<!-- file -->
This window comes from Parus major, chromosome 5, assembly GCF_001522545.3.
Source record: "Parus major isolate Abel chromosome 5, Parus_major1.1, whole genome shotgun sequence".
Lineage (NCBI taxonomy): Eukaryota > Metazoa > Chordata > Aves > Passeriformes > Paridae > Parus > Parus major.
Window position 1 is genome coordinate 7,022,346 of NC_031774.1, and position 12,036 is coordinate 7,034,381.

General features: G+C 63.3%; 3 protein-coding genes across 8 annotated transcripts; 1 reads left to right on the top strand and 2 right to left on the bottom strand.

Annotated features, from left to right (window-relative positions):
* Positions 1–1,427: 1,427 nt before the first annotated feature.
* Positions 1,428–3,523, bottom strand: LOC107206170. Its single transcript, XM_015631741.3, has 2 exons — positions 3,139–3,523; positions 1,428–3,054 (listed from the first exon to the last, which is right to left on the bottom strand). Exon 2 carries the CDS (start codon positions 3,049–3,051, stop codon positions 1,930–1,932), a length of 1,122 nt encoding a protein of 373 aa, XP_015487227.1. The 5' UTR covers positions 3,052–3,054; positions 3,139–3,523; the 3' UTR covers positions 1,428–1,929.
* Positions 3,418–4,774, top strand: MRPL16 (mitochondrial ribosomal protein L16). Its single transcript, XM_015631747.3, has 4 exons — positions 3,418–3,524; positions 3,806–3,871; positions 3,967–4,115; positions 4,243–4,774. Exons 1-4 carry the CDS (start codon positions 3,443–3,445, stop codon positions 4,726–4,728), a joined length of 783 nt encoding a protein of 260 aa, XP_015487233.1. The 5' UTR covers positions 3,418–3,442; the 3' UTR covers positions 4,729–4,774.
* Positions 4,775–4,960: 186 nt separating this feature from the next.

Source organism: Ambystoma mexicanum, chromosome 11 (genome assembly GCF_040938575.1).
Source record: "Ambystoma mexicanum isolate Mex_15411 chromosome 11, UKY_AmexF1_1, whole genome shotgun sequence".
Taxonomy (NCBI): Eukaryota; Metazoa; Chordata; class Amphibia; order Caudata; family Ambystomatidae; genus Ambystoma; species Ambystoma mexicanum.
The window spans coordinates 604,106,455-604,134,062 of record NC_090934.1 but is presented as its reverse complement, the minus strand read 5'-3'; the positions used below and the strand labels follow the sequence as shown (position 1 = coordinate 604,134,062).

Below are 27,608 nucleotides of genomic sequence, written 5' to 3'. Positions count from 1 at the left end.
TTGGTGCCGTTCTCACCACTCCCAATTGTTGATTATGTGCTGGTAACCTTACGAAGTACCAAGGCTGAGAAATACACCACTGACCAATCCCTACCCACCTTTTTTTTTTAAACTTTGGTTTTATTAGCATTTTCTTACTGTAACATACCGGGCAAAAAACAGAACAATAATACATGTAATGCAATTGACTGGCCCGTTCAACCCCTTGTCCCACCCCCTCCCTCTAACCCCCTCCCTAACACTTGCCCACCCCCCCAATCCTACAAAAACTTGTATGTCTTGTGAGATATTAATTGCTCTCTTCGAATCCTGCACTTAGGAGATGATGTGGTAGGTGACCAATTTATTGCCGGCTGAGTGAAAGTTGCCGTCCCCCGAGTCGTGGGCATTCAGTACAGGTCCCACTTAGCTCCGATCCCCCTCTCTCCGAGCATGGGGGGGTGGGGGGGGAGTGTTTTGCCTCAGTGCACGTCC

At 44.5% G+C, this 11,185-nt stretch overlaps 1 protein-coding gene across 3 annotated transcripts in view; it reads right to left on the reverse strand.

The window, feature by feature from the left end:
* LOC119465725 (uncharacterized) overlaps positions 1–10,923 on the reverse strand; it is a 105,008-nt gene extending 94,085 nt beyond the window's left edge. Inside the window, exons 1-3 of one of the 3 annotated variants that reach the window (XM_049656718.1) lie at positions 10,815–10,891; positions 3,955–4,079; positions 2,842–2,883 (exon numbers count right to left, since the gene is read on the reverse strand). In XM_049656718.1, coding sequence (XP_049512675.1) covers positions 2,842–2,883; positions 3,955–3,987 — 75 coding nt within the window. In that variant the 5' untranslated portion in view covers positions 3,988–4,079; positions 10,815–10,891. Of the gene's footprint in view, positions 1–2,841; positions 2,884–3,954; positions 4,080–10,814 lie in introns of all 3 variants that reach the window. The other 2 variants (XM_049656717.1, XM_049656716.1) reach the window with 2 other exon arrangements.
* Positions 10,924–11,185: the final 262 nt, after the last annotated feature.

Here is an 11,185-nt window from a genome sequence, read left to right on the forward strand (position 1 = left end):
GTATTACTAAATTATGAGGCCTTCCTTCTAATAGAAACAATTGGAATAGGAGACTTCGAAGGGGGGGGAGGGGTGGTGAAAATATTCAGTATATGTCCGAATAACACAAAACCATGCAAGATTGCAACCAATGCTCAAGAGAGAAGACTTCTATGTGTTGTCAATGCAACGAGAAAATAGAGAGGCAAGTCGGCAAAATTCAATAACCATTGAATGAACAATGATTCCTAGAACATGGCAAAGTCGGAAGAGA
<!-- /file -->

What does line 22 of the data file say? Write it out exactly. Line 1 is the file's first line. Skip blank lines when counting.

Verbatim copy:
GTATTACTAAATTATGAGGCCTTCCTTCTAATAGAAACAATTGGAATAGGAGACTTCGAAGGGGGGGGAGGGGTGGTGAAAATATTCAGTATATGTCCGAATAACACAAAACCATGCAAGATTGCAACCAATGCTCAAGAGAGAAGACTTCTATGTGTTGTCAATGCAACGAGAAAATAGAGAGGCAAGTCGGCAAAATTCAATAACCATTGAATGAACAATGATTCCTAGAACATGGCAAAGTCGGAAGAGA